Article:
Volcanic eruption influenced Maya construction

In AD 539 a huge volcanic eruption occurred near the Maya site of San Andrés, El Salvador. The Tierra Blanca Joven (TBJ) was the largest eruption in Central America in the last 10,000 years, it impacted the climate across the Maya world and resulted in the abandonment of many of the affected areas.

It was previously believed that people did not return to these areas for some time after the eruption, but new research published in Antiquity shows that the site of San Andrés, situated just 40km from the volcano, was reoccupied within 5-30 years of the eruption. What’s more, the site’s occupants quickly began construction on a monumental structure built using volcanic tephra from the eruption. The Campana structure, which consisted of a large pyramid on a platform, would have been the biggest structure in the Zapotitán Valley at the time, standing at least 7m tall, with a volume of 23,000m2.

It is believed that the pyramid’s creation was connected to the TBJ eruption as volcanoes and mountains were sacred to the Maya. The structure may have served some kind of religious function, perhaps it was even intended to guard against future eruptions. Researchers also point out that the communal effort involved in a building project of this scale may have had social benefits, bringing together the returning survivors and/or new immigrants living at San Andrés, as well as reinforcing the power of the rulers who coordinated such a monumental task, counteracting any possible instability caused by the disaster.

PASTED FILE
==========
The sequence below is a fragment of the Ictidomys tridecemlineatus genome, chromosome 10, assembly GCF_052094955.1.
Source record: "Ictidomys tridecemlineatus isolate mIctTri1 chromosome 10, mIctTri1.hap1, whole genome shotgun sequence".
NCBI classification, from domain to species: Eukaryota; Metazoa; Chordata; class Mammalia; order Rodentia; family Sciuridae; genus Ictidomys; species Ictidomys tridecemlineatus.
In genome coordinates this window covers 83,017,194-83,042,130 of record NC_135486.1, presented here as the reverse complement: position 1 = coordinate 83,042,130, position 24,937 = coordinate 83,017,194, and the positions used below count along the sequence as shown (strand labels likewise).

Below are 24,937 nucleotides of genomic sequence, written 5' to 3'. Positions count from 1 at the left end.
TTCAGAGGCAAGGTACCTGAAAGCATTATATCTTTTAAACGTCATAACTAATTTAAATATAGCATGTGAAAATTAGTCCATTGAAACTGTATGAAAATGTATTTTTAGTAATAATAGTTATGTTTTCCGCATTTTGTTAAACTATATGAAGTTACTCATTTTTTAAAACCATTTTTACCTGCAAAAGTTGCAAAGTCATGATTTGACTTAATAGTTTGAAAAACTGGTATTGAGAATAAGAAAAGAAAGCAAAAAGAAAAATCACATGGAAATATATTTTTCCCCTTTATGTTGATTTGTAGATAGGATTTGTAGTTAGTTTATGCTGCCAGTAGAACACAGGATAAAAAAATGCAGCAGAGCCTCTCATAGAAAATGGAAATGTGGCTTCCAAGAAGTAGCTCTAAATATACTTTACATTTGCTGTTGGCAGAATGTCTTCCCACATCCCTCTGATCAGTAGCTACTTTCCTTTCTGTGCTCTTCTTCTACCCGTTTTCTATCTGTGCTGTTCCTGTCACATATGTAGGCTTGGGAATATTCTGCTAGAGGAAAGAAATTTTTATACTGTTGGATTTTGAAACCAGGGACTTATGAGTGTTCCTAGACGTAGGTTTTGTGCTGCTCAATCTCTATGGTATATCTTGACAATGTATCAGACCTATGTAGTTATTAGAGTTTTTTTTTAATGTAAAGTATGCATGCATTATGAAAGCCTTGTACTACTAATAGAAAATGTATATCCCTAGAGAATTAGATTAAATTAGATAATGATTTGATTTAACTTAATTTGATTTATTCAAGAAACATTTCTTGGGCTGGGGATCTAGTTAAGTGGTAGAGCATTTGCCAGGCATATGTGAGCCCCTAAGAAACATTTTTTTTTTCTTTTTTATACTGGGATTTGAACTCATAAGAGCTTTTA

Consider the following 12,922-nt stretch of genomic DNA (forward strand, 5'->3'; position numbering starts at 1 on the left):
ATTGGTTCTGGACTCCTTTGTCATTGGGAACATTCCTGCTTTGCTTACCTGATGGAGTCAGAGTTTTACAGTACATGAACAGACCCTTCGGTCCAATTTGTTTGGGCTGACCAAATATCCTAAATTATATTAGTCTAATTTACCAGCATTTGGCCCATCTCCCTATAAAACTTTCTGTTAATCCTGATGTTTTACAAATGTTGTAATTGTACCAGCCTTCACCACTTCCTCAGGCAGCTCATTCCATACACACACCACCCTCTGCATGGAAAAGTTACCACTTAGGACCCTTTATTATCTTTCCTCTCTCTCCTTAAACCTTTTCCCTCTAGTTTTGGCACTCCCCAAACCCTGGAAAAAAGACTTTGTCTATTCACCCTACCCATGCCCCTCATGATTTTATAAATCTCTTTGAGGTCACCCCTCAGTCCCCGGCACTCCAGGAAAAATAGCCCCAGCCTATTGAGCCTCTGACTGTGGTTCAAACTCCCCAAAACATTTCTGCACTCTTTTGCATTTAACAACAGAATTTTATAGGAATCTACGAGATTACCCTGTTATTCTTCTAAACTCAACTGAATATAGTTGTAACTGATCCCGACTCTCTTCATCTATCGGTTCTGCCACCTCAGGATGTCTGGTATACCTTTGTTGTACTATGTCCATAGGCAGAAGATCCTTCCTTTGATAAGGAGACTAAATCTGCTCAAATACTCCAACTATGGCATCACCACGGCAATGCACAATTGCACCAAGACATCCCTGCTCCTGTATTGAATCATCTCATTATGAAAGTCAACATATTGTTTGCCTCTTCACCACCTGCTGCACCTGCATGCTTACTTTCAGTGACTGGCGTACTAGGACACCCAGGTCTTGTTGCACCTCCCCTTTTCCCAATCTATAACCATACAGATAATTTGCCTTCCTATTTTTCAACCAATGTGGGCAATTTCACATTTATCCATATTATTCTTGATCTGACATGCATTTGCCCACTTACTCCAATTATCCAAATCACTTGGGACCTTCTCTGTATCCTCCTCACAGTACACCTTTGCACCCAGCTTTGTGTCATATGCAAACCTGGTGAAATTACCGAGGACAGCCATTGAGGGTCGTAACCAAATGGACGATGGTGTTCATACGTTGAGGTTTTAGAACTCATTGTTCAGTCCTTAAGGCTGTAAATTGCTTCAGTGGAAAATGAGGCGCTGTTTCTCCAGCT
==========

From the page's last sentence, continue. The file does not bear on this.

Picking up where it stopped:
New research suggests that the Campana structure was built in response to the Tierra Blanca Joven eruption.
Credit: A. Ichikawa, Antiquity 2021